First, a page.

The situation today in Syria, after 11 years, is, like, very, very, very bad. Assad regime, after all the crimes that he has committed, is still ruling Syria. He’s still controlling over, like, maybe 80% of Syria. And economically, security, like, the basic life is not existed anymore, with over, like, hundreds of thousands of people who are in Assad’s prisons today, where all their beloved ones has no information about them. They don’t know if they are alive or not. And hospitals and buildings and towns still being attacked by the Assad regime, supported by Russia, until today, in Idlib.
I mean, I don’t know where we are going. But what I really know, like, we really see that what’s happening today in Ukraine might and should be, like, a whole reframing for all the world system, for all the laws that these countries are making, for all the future. The U.N. Security Council should have Russia out as a permanent, like, country, but also should — all these crimes should be under accountable. And the Russian and the Syrian regime and all other countries who committed crimes, they should be stopped.
AMY GOODMAN: Finally, Waad, if you can respond to if you feel there’s a difference between the way Ukrainians are seen in the world, particularly Ukrainian refugees? Right now, what, one every — one Ukrainian child every second is being made a war refugee. I mean, your country, Syria, the millions of refugees that have been created over this last more than decade. Do you think there was a difference in the world’s response and the media’s response?
WAAD AL-KATEAB: I mean, yeah, there is, like, absolutely, a very clear difference today. But what I really want to say, like, we lived through this. I don’t want to say, like, there was a different, and this should be kind of like deal with them as we — as they’ve been dealt with us. What I really want to say, I don’t want anyone around the world to live through what we lived through. I don’t want anyone to feel like being rejected or having escaping war and crimes and bomb and being, like, not welcomed in any place. I think we should really look back at all of our judgment about so many things, and thinking about others, and just try to live in this world, because refugee or, like, war and what happened in Ukraine or in Syria before, it’s not who you are. It’s something happened to you. And this could be today in any other place around the world. We have just to be more human with each other, with ourselves, and really, like, try to help as much as we can.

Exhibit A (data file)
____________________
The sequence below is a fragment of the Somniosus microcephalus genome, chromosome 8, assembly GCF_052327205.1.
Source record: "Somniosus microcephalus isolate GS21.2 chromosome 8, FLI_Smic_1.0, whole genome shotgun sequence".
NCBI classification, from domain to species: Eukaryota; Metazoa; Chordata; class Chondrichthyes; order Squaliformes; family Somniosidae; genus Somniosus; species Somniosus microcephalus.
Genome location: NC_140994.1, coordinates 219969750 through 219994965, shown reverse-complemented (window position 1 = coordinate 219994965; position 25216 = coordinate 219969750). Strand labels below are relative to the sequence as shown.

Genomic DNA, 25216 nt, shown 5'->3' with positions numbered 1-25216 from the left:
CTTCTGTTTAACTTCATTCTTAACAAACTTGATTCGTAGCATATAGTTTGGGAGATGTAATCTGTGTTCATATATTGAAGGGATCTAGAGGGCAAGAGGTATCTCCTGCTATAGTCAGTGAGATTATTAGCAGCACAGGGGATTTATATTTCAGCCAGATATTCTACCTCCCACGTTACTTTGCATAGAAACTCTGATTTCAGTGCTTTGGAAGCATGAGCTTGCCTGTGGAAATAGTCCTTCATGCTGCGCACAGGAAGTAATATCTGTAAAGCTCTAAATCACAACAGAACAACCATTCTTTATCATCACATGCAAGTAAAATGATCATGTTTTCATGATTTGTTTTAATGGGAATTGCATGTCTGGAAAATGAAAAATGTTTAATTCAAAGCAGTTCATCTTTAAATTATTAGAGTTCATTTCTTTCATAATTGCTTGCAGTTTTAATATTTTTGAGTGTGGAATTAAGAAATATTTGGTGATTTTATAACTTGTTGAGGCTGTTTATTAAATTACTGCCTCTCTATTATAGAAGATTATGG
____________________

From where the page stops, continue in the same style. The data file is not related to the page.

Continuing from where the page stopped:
AMY GOODMAN: I want to thank you so much for being with us. Waad Al-Kateab is a Syrian activist —
WAAD AL-KATEAB: Thank you.
AMY GOODMAN: — and filmmaker, award-winning director, with Edward Watts, of the critically acclaimed documentary For Sama. She was part of a protest this morning outside the Russian Embassy in London demanding that Russian forces stop bombing hospitals. In fact, she founded the campaign Stop Bombing Hospitals.
Next up, we speak to Human Rights Watch about the use of cluster bombs in the war in Ukraine. And why did the U.S. ambassador to the U.N. condemn Russia’s use of cluster bombs in Ukraine and then delete the tweet? Stay with us.